Abscond:  To covertly leave the jurisdiction of the court or hide to avoid prosecution or arrest. A suspect who “jumps bail” or hides from police, while knowing a warrant has been issued for her arrest, has absconded from justice. Film director/producer Roman Polanski absconded to France before he could be sentenced for having unlawful sex with a minor.

Adipocere – Waxy substance found on decomposing bodies (consisting of fatty tissue). Also known as grave wax.

Affidavit – Written statement of facts given under oath.

ALS (Alternate Light Source): Lighting equipment used to enhance/visualize potential evidence.

APIS – Automated Palmprint Identification System.

Armed Robbery:  Robbery is the act of taking, or seizing, someone’s property by using force, fear, or intimidation. Using a weapon, such as a gun, knife, or club, to carry out the same robbery constitutes an armed robbery. You have NOT been robbed when someone breaks into your home while you’re away and steals your TV.

 

B.

Badge Bunny:  Nickname given by police officers to females who prefer to date only police officers and firemen. Many of these badge bunnies actively pursue recent police academy graduates to the point of actually stalking the officers. Some have even committed minor offenses and made false police complaints to be near the officers they desire. Many police academies mention badge bunnies near the end of the officer’s academy training to prepare them for the possible situation.

BDU – Battle dress uniform (often worn by crime scene investigators, SWAT, canine officers, and entry teams).

BioFoam – A substance used to make impressions.

Bond – Money or other security posted with the court to guarantee an appearance.

 

C.

Case File: Collection of documents pertaining to a specific investigation. The case file specific to a particular homicide investigation is sometimes called the “murder book.”

Case Identifiers: Specific numbers or alphabetic characters assigned to a specific case for the purpose of identification. For example – Case #ABC-123 or #987ZYX

Chalk Outline – This is a myth. Police DO NOT outline the bodies of murder victims. Why not? Because doing so would contaminate the scene. Tracing around the body could also move vital evidence. Crime scenes are photographed, not color-in with fingerprints or pastels.

Chase: Empty space inside a wall, floor, or ceiling that’s used for plumbing, electrical, and/or HVAC ductwork. A chase is a common hiding spot for illegal contraband and/or evidence (murder weapons, narcotics, stolen items, etc.).

CI – Confidential informant.

CSM – Crime scene management.

Complaint – Statement given under oath where someone accuses another person of a crime. Officers may also refer to a call as a complaint. “Man, I caught two loud music complaints in one hour last night.”

Complainant – Person who accuses another. Or, someone who called the police. “Go to 1313 Mockingbird Lane. The complainant’s name is Herman Munster.”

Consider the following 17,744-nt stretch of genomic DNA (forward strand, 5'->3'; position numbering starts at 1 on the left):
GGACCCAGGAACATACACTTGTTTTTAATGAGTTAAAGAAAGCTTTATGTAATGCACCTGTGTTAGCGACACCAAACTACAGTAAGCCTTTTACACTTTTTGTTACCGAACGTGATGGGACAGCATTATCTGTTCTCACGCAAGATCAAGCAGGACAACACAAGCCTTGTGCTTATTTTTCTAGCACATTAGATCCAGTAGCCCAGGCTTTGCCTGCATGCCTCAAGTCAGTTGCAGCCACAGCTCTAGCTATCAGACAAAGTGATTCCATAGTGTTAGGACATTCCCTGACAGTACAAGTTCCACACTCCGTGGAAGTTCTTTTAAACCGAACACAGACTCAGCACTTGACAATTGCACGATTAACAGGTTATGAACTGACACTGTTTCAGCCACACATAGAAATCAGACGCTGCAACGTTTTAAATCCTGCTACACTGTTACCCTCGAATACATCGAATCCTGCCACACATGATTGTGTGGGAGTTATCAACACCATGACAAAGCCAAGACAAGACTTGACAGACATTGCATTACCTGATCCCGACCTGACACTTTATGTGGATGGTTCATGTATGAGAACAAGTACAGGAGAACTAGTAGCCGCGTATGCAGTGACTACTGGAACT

Cook – Make crack cocaine or methamphetamine.

 

D.

Dying Declaration: Statement about a crime made by a person who is about to die.

 

E.

EDTA – Anticoagulating agent (tubes containing EDTA have purple tops).

Electrostatic Dust Lifter: Device that electrically charges a piece of plastic film that’s placed over a print made in dust (a shoe or palm print, for example), which in turn causes the dust to adhere to the film. The result is a perfectly captured print that’s ready for photographing.

Fire triangle – Three must-haves for a fire to burn—heat, fuel, and oxygen.

 

F.

Floater – Body found in water.

 

H.

Hit – Outstanding warrant, or stolen. “We got a hit on that car.”

Hook ’em Up – To handcuff a prrisoner.

Hot – Stolen.

 

I.

IABPA – International Association of Bloodstain Pattern Analysis.

Information – Paperwork (document) filed by a prosecutor that accuses someone of a crime.

 

K.

Knock and announce – Requirement that officers knock on the door and announce their presence when serving a search warrant. “Police. Search warrant!”

 

L.

Latent Print: Print that’s not readily visible to the human eye.

 

O.

OIC – Officer in charge.

 

P.

PC – Probable cause. “Do you have enough PC to get a warrant?”

Patent Print: A fingerprint that’s easily seen/visible with the naked eye, without the use of powders and/or chemical or other enhancements.

Plastic – Credit card.

Priors – Previous arrests.

PPE – Personal protective equipment.

Projectile Trajectory Analysis: The process used to determine the path traveled by a high-speed object (bullets, arrows, etc.).

 

R.

Ride the chair – Die by electrocution.

Ride the needle – Die by lethal injection.

Roll up – Arrest someone.

 

S.

Stripes – A sergeant’s patch or insignia.

 

T.

Tache noire – Drying of the eye that results in a black line across the cornea.

T-Bone – Broadsided in an crash.

Trace Evidence: Small bits of evidence, such as fibers, hairs, glass fragments, gunshot residue, etc.

 

U.

UC – Undercover officer.

 

V.

V Pattern – Pattern formed by fire burning on or against a wall. Usually the fire’s point of origin is at the peak of the V.

Verbal – A warning. “I gave him a verbal, but next time his butt’s going to jail.”

VIN – Vehicle Identification number. (“Run the VIN on that car to see if you get a hit.”)

Visual – Able to see something or someone. “Have you got a visual?”

 

W.

Walk – To get off a charge. Released without a record.

Write – Issue a summons.

“Did you write him?”

“Yep. 87 in a 55.”